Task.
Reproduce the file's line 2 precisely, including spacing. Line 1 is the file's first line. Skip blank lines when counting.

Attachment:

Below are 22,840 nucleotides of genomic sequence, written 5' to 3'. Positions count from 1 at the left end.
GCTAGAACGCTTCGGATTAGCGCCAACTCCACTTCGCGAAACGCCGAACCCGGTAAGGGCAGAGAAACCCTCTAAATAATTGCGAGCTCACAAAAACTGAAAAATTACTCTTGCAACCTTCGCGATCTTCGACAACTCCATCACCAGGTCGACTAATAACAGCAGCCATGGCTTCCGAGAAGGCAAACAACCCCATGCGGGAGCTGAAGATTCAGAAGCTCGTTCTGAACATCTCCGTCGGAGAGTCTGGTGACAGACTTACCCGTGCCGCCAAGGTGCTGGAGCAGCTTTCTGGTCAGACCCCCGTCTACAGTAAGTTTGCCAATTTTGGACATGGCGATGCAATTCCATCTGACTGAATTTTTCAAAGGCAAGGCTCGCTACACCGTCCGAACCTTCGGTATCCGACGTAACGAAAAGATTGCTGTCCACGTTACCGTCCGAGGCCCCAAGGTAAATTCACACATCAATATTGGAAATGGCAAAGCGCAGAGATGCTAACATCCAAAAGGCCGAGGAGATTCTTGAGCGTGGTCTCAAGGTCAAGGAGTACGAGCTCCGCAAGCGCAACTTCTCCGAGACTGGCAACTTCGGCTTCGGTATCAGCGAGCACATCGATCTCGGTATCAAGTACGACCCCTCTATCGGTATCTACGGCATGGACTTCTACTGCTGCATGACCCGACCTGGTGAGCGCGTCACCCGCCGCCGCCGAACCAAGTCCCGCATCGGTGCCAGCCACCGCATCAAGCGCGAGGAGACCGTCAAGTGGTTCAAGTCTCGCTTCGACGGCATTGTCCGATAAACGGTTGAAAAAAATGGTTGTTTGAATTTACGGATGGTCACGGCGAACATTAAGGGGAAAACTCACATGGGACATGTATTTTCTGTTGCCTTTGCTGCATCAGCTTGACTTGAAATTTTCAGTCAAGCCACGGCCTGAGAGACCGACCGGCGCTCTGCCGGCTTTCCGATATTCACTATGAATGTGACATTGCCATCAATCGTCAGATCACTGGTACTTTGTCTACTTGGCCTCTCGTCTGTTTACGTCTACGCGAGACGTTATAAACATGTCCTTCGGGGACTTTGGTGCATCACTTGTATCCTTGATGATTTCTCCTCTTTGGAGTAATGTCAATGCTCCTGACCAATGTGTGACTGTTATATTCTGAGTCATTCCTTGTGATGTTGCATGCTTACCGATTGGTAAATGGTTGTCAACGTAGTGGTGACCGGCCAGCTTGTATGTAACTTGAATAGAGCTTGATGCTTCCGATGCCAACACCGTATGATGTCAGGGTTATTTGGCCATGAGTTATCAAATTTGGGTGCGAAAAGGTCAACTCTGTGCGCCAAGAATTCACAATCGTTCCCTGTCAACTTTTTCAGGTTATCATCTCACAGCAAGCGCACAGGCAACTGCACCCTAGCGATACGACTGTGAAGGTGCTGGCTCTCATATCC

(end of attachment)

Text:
GCTAGAACGCTTCGGATTAGCGCCAACTCCACTTCGCGAAACGCCGAACCCGGTAAGGGCAGAGAAACCCTCTAAATAATTGCGAGCTCACAAAAACTGAAAAATTACTCTTGCAACCTTCGCGATCTTCGACAACTCCATCACCAGGTCGACTAATAACAGCAGCCATGGCTTCCGAGAAGGCAAACAACCCCATGCGGGAGCTGAAGATTCAGAAGCTCGTTCTGAACATCTCCGTCGGAGAGTCTGGTGACAGACTTACCCGTGCCGCCAAGGTGCTGGAGCAGCTTTCTGGTCAGACCCCCGTCTACAGTAAGTTTGCCAATTTTGGACATGGCGATGCAATTCCATCTGACTGAATTTTTCAAAGGCAAGGCTCGCTACACCGTCCGAACCTTCGGTATCCGACGTAACGAAAAGATTGCTGTCCACGTTACCGTCCGAGGCCCCAAGGTAAATTCACACATCAATATTGGAAATGGCAAAGCGCAGAGATGCTAACATCCAAAAGGCCGAGGAGATTCTTGAGCGTGGTCTCAAGGTCAAGGAGTACGAGCTCCGCAAGCGCAACTTCTCCGAGACTGGCAACTTCGGCTTCGGTATCAGCGAGCACATCGATCTCGGTATCAAGTACGACCCCTCTATCGGTATCTACGGCATGGACTTCTACTGCTGCATGACCCGACCTGGTGAGCGCGTCACCCGCCGCCGCCGAACCAAGTCCCGCATCGGTGCCAGCCACCGCATCAAGCGCGAGGAGACCGTCAAGTGGTTCAAGTCTCGCTTCGACGGCATTGTCCGATAAACGGTTGAAAAAAATGGTTGTTTGAATTTACGGATGGTCACGGCGAACATTAAGGGGAAAACTCACATGGGACATGTATTTTCTGTTGCCTTTGCTGCATCAGCTTGACTTGAAATTTTCAGTCAAGCCACGGCCTGAGAGACCGACCGGCGCTCTGCCGGCTTTCCGATATTCACTATGAATGTGACATTGCCATCAATCGTCAGATCACTGGTACTTTGTCTACTTGGCCTCTCGTCTGTTTACGTCTACGCGAGACGTTATAAACATGTCCTTCGGGGACTTTGGTGCATCACTTGTATCCTTGATGATTTCTCCTCTTTGGAGTAATGTCAATGCTCCTGACCAATGTGTGACTGTTATATTCTGAGTCATTCCTTGTGATGTTGCATGCTTACCGATTGGTAAATGGTTGTCAACGTAGTGGTGACCGGCCAGCTTGTATGTAACTTGAATAGAGCTTGATGCTTCCGATGCCAACACCGTATGATGTCAGGGTTATTTGGCCATGAGTTATCAAATTTGGGTGCGAAAAGGTCAACTCTGTGCGCCAAGAATTCACAATCGTTCCCTGTCAACTTTTTCAGGTTATCATCTCACAGCAAGCGCACAGGCAACTGCACCCTAGCGATACGACTGTGAAGGTGCTGGCTCTCATATCC